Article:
Discipline: Biological Sciences
Subcategory: Plant Research
Room: Exhibit Hall
Vanessa Chery - Montgomery College
Co-Author(s): Anne Osano, Bowie State University, Bowie, MarylandJoshua Ogendo, Egerton University, Njoro, KenyaEvans Obura, Egerton University, Njoro, KenyaAnne Hilda, Egerton University, Njoro, Kenya
Tilapia is among the highest cultivated fish globally and its aquaculture is expected to expand exponentially in the coming years due to it being preferred by consumers across the globe and serving as an affordable yet rich source of protein. In Kenya and throughout Africa, tilapia aquaculture is popularly practiced by smallholder farmers, creating a sustainable livelihood while feeding their population due to its low production costs. However, the increasing cost of fish feed has driven up production cost of tilapia which in turn threatens the profitability of smallholder farmers practicing aquaculture. Traditionally, farmed fish diets are composed of commercially-sourced feeds such as fish meal. With increasing costs of commercial feeds, several research studies have been conducted with the aim of creating alternative nutrient rich, affordable, self-sourced fish feeds. Ideally, such a feed must be sourced from ingredients that are abundant and low in cost. One such substance that is dense in nutrients but has not been considered in previous scientific studies is Pennisetum purpureum, commonly known as Napier grass. Although the plant’s cellulose content has made it unavailable for use by tilapia, its digestibility in the fish can be increased while extracting essential nutrients through fungal fermentation due to the saprophytic properties of fungi. Due to the novelty of employing this approach in the tilapia farming industry, this study aimed to understand the biophysical characteristics of fungus-fermented Napier grass to guide scientists and farmers in their efforts to improve livestock productivity. We hypothesized that Napier grass supports the growth and sustenance of fungi, with the potential for transformation into tilapia feed. An experiment employing fungus-fermentation was designed and carried out where Napier grass was prepared as a substrate, transferred to a growth chamber, and inoculated with spawns of Pleurotus ostreatus. Over the course of the colonization period, internal temperatures and humidity were monitored. Results indicated that Napier grass as a substrate does support the growth of P. ostreatus as well as the growth of three competing fungal colonies. Results also demonstrated that internal temperatures were relatively low which increased risk of contamination and contributed to delayed growth rate. The biophysical characteristics of the fungus-fermented Napier grass as well as the genus and species of the competing fungi were identified, and results were used to form recommendations for scientists and farmers. It was recommended that further research be conducted to understand the toxicological effects of the three competing fungal colonies as well as developing a procedure to reduce the presence of those fungi. For farmers, it was recommended that an improved growth chamber be used to facilitate the rate of growth and reduce the risk of contamination.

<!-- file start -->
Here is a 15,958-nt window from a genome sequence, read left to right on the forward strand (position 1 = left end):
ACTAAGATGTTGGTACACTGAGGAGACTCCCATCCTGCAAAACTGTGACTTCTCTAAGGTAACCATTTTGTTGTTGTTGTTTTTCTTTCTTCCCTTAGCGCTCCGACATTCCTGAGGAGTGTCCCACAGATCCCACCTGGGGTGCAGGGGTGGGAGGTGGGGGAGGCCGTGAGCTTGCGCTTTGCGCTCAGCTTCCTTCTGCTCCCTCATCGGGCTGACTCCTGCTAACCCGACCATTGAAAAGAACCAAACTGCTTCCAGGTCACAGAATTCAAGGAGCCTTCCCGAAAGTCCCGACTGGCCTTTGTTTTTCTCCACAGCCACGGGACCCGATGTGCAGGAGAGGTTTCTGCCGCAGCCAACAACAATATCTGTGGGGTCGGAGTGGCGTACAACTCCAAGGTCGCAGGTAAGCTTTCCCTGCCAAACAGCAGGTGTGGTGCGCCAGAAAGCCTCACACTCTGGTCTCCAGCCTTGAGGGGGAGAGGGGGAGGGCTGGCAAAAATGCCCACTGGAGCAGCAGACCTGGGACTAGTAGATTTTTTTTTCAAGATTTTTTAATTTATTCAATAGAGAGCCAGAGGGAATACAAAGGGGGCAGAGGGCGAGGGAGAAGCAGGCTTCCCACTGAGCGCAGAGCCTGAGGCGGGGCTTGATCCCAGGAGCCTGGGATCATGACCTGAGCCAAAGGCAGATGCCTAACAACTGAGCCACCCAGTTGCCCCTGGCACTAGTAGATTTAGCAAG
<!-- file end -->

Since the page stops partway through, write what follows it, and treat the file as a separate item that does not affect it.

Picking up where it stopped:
Funder Acknowledgement(s): United States Department of Agriculture (USDA)National Institute of Food and Agriculture (NIFA)
Faculty Advisor: Anne Osano, firstname.lastname@example.org
Role: I started by developing hypotheses and reviewing literature. Topics reviewed included but not limited to Napier Grass, its nutritive value, fungal cultivation techniques, and nutrition in Tilapia. Simultaneously, I collaborated with my mentor to create a timeline and discuss the methodology. I visited the field to collect Napier Grass and conducted laboratory research under the guidance of our laboratory technician. Data was collected during the experiment. After the experiment, I analyzed results, formed conclusions, and made recommendations for farmers and future research for scientists.